someApiService.fetchValues(function(values) {
      localStorageService.set('valuesFetched', values);
    });
    localStorageService.set('formSubmitted', false);
  }

  function submitForm() {
    if (localStorageService.get('formSubmitted')) {
      console.log('form already submitted!');
    } else {
      localStorageService.set('formSubmitted', true);
    }
  }
}]);

In the example you can see that angular local storage is used to fetch values when the controller HomeCtrl is initialized with $onInit. After the value is fetched, we use the localStorage service to set the initial value for formSubmitted.

When the form is submitted through the submitForm method, we check the value of formSubmitted through localStorage and then set its value. The idea is to prevent resubmission of the form. Of course this is just for the frontend and it’s a good idea to check for resubmission on the server backend.

Angular local storage is simple to use and highly valuable as a cache for AngularJS web apps.

The State of Angular 2/4/5+

After the last year of keeping up with Angular 2/4/5+ development, it seems that they’re still gearing up. In my eyes, they have taken on a lot of work and have shifted the ground underneath developers quite a bit. The full adoption and support for TypeScript is welcome news, but there are still many development shops that will use JavaScript and ES6 with Babel. The documentation and examples do not seem to support JavaScript as much as they support TypeScript. This is also true for Dart, which is used by Google for one of the larger Angular projects, but even they cannot count on full support from the Angular team.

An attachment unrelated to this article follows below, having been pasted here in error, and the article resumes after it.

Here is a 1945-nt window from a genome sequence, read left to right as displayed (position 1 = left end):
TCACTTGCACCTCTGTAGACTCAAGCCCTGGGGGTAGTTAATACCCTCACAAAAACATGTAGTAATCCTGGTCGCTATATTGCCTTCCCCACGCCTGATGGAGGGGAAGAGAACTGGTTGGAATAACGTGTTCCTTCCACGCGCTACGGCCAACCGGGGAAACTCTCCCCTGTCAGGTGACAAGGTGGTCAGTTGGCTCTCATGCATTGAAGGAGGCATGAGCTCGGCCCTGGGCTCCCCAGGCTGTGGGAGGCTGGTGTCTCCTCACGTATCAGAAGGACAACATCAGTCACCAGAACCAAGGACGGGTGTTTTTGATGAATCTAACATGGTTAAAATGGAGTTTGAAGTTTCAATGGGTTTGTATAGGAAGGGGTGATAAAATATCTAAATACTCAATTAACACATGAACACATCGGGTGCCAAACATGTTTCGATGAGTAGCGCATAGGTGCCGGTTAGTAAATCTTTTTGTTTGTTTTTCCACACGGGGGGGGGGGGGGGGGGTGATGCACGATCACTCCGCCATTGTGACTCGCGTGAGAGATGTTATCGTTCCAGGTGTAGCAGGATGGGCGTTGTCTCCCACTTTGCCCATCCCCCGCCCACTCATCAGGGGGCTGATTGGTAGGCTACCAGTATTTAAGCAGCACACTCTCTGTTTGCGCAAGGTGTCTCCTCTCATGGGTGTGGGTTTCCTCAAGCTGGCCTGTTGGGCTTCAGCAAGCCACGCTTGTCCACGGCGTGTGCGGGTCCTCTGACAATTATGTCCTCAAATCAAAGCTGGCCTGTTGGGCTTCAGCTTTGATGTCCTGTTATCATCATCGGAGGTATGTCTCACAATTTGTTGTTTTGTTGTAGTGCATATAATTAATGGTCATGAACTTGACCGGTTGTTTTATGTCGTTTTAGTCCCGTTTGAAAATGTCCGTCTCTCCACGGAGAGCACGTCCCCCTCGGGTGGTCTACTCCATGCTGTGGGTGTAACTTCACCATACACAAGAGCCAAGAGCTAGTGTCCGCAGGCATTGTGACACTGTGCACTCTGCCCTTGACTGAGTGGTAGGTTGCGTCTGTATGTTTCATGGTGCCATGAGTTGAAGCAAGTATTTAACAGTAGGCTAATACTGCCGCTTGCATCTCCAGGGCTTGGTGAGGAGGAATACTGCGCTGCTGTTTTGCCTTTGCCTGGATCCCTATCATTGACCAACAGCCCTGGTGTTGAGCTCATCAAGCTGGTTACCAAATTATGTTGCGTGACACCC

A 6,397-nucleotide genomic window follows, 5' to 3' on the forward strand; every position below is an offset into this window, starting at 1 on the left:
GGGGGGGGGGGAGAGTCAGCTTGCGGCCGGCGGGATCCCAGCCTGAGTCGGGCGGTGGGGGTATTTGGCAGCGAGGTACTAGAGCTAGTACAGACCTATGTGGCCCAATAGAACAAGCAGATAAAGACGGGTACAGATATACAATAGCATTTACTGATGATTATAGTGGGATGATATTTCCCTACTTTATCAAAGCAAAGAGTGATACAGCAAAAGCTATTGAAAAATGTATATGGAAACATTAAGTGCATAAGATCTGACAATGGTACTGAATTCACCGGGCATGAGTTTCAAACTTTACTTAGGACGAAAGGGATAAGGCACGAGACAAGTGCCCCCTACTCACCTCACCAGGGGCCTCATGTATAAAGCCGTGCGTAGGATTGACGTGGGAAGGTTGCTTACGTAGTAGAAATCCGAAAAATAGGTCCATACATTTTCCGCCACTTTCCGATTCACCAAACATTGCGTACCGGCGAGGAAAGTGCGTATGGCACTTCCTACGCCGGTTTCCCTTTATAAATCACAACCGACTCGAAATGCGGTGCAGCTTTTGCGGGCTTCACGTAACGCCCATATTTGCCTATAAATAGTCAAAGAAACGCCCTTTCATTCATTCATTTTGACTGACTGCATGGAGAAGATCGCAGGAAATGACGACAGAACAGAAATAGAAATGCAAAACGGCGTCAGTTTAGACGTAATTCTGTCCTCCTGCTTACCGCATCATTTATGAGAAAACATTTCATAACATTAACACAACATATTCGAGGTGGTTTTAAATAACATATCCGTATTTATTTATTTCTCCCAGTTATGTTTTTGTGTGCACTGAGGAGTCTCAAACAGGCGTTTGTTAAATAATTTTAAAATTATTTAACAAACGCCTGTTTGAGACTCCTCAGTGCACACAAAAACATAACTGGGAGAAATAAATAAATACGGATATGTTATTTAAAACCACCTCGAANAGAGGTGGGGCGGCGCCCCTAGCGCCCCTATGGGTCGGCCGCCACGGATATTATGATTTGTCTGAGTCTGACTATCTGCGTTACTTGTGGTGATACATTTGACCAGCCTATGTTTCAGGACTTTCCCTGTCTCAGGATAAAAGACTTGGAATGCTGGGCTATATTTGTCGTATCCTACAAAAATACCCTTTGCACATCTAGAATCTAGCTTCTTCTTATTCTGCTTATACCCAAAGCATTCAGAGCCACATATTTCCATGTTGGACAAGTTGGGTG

There’s also the rapid rate of change. Angular has an upgrade path however it is not fun to upgrade dependencies and change code every few months because the API of the framework has changed.

The state of Angular 2/4/5+ at this point is similar to the state of the Django web framework before it was version 1.0. Before 1.0 of Django, every single week seemed to bring new changes in the codebase. It was fun to be on the cutting edge and the latest and greatest but Django before 1.0 was not ready for production. This cycle is happening to Angular 2/4/5+. If you want to be on the cutting edge, use Angular and be careful when deploying and maintaining a production app.

When should you consider using Angular 2/4/5+?

If you are starting a new project, you should consider Angular 2/4/5+

If you want to develop a mobile app using Angular, use NativeScript with Angular 2./4/5+

If your web development team has at least 3 developers, consider using Angular 2/4/5+

When should you consider using AngularJS 1.6?

If you have an older AngularJS 1.x project, consider upgrading it to AngularJS 1.6 (don’t attempt a rewrite in Angular 2 until you do that!)